Technology is already in use across Germany, its only that the fields of their applications are some distance away from those published by researchers in the journal “Frontiers in Ageing Neuroscience”. Thus, what the team under Hamburg researcher Neurologist Friedhelm Hummel has now published in a review article could, during times of an ageing society, become increasingly important – and provide physicians with a new field of activity. Its true to say that improvements in the neuro-plasticity of the elderly brain using non-invasive brain stimulation (NIBS) seem to have been possible for some time, its only that until this point few doctors in everyday practice took any notice.
Use of high tech in a big way
In fact, the procedure, in which the use of electrical or magnetic impulses stimulates certain brain areas, is nothing new. At the Clinic of Neurology of the University Hospital Schleswig Holstein in Kiel for example, several laboratories are engaged in transcranial brain stimulation. The stimulation of brain areas takes place “through the intact skull,” explain the doctors, and “the methods used are painless and can be used on healthy subjects as well as on patients with neurological diseases”.
In actuality, for the activation of grey cells in the brain at times a whole legion of technologies is used. Sometimes it is transcranial magnetic stimulation (TMS), other times transcranial direct current stimulation (tDCS). And if that alone does not bring the success that was hoped, the neurologist uses transcranial brain stimulation procedure “in combination with functional imaging and (for instance) laser-evoked potentials”. But why?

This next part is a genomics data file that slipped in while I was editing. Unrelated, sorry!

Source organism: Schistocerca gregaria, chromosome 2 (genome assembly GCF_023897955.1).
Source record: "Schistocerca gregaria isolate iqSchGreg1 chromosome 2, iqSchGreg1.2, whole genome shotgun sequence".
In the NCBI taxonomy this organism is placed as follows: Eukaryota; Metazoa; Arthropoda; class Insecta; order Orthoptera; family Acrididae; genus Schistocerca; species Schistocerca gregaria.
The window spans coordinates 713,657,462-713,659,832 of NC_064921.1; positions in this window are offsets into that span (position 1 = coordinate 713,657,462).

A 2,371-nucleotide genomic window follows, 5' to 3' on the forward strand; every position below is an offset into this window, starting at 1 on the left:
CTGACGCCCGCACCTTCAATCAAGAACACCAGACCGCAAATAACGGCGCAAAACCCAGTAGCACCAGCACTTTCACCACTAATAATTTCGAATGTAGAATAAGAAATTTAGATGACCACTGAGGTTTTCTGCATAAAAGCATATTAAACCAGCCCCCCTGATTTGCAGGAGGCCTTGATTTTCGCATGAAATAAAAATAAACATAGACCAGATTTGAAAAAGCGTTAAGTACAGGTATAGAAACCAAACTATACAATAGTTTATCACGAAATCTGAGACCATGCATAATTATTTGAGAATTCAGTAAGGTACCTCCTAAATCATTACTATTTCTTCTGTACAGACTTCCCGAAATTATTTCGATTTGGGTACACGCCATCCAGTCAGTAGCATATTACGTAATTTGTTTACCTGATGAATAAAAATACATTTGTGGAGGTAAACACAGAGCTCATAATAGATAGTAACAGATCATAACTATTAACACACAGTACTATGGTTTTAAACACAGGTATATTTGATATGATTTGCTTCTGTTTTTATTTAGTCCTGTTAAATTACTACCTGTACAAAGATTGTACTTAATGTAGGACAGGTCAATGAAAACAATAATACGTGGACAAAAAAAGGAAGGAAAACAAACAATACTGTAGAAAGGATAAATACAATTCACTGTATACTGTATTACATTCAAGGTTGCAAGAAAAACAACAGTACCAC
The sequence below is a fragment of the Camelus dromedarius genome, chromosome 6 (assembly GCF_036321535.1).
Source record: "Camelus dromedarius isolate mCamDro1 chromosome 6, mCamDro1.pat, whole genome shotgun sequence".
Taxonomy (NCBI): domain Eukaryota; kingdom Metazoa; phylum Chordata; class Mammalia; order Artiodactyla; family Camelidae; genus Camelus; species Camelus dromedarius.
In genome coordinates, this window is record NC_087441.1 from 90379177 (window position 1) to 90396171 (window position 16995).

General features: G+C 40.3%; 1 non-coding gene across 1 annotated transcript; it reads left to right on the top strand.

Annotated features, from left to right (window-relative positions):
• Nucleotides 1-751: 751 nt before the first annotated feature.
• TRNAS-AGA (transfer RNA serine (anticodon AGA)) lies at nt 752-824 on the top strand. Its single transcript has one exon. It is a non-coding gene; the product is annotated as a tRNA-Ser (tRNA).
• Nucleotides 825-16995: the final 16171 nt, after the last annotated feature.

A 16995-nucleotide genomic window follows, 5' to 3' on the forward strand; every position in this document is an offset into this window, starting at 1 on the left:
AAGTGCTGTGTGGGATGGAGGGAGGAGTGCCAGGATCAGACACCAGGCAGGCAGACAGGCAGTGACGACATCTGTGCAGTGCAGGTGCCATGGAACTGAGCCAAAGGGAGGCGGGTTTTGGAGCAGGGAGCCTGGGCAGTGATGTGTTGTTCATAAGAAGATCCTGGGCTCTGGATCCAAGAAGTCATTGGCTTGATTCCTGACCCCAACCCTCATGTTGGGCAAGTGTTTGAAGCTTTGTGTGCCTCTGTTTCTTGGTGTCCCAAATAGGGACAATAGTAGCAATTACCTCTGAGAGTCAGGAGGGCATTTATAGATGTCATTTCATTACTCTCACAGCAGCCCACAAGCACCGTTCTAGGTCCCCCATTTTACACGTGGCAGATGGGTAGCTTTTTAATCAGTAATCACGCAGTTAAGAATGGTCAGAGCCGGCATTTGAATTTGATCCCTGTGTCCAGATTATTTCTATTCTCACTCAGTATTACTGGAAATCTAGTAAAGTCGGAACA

From a biochemical perspective, the matter so far seems clear: Primarily TMS is able to modulate the activity of the nervous system. “The specific and controlled modulation of cortical excitability via repetitive TMS (rTMS) or tDCS also offers therapeutic options, for instance in the treatment of people with epilepsy, headache syndromes, or in rehabilitation after a stroke”, the Kiel-based medical researcher describes as the potential of the methods. In fact, the list of applications is very promising. Whether pharmacoresistant epilepsy or migraine prophylaxis, devices using electric fields are, just as with chronic pain, ever more often the agent of choice. Even ENT doctors use the stimulation of brain regions, since it seems to bring relief to tinnitus patients.
The power is on – now go and hit the piano
Beautiful as this list of achievements may be, it gets even better, Hummel attests. Transcranial direct current stimulation seems to be one of the most effective methods to use. In a laboratory study, elderly patients had to with one hand – like pianists – learn a particular finger sequence. Without rTMS, the subjects had significant problems memorising the correct sequence. The electrical stimulus, in contrast, resulted in a significant improvement in performance, as reported by Hummel and his team. The stimulation seems – so assume the scientists, in any case – to re-activate those areas of the brain which, due to age, only lay idle. The motor cortex proves to have a particular affinity to stimulation. Which processes are playing out in the somatomotor cortex has not yet been clarified.
This exciting field of medicine is still in its infancy, say the neurologists, and give their colleagues another advantage of brain stimulation with older patients to take away with them. Unlike pills which act against mental decline for example, stimuli involve virtually no serious side effects. There is only one drawback: in the first few seconds of stimulus therapy, some subjects have felt a burning sensation. Yet it disappears as quickly as it comes, the elderly subjects recall.